Changes in land cover and land use. Human modifications of the land surface can have a strong local or even regional effect on climate. One notable example is the "urban heat island" effect on temperatures, described below and in Chapter 12. Globally, land cover and land use changes are important sources of several GHGs, such as the release of CO2 from deforestation or CH4 from rice paddies. Land use and land cover change can also yield a global climate forcing by altering the reflectivity of the Earth's surface—for example, by replacing forests (which absorb most incident sunlight) with cropland (which is generally somewhat more reflective). Satellite measurements provide an excellent record of how changes in land cover have influenced surface reflectivity over the last few decades, although in some cases there is uncertainty as to whether observed changes are directly human-induced, part of a feedback process, or attributable to natural changes. To estimate global patterns of land use change for the last several hundred years, scientists use historical and paleoecological records combined with land use models that can simulate changes in vegetation over time in response to both climatic and nonclimatic effects.

Most recent published estimates of the global climate forcing associated with land use and land cover change are in the range of -0.1 to -0.3 W/m2, although some estimates are as large as -0.5 W/m2, while others indicate a small positive net forcing (Forster et al., 2007). As noted above, an additional land-surface effect is the deposition of black carbon aerosols (soot) on white snow and ice surfaces, which leads to melting and has been estimated to yield a positive forcing of up to 0.2 W/m2, although more recent estimates have suggested a somewhat smaller warming effect (Hansen et al., 2005). Thus, the total climate forcing associated with modifications to the land surface due to human activities since 1750 could potentially be positive or negative, but the balance of evidence seems to suggest a slight cooling effect.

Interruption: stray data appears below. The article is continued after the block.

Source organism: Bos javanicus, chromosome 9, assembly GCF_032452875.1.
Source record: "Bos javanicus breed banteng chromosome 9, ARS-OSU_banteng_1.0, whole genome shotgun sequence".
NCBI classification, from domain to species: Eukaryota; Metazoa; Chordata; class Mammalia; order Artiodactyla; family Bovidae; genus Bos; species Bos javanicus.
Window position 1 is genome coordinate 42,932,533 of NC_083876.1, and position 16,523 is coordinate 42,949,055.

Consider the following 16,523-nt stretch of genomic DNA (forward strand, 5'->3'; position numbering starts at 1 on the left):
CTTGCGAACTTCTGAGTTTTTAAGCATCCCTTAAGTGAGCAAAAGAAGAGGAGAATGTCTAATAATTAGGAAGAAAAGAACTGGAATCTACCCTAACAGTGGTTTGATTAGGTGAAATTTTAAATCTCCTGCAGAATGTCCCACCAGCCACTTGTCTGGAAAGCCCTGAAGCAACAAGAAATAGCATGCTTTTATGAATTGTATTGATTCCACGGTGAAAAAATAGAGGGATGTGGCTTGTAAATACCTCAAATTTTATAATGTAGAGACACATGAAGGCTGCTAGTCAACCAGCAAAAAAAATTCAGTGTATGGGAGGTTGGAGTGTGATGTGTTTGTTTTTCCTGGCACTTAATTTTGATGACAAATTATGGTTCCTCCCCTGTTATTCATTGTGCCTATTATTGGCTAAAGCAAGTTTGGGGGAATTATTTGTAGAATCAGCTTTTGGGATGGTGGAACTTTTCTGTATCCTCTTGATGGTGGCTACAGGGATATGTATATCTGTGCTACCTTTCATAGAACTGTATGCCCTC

Changes in solar radiation. As discussed in the next section, even small variations in the amount or distribution of energy received from the sun can have a major influence on Earth's climate when they persist for many thousands of years. However, satellite measurements of solar output show no net increase in solar forcing over the last 30 years, only small periodic variations associated with the 11 -year solar cycle (Figure 6.9). Changes in solar activity prior to the satellite era are estimated based on a variety of techniques including observations of sunspot numbers, which correspond roughly with solar output (Figure 6.10). The available evidence suggest that solar activity has been roughly constant (aside from the 11 -year solar cycle) since the mid-20th century but that it increased slightly during the late 19th and early 20th centuries. The total solar forcing since 1750 is estimated to be less than 0.3 W/m2 (Forster et al., 2007).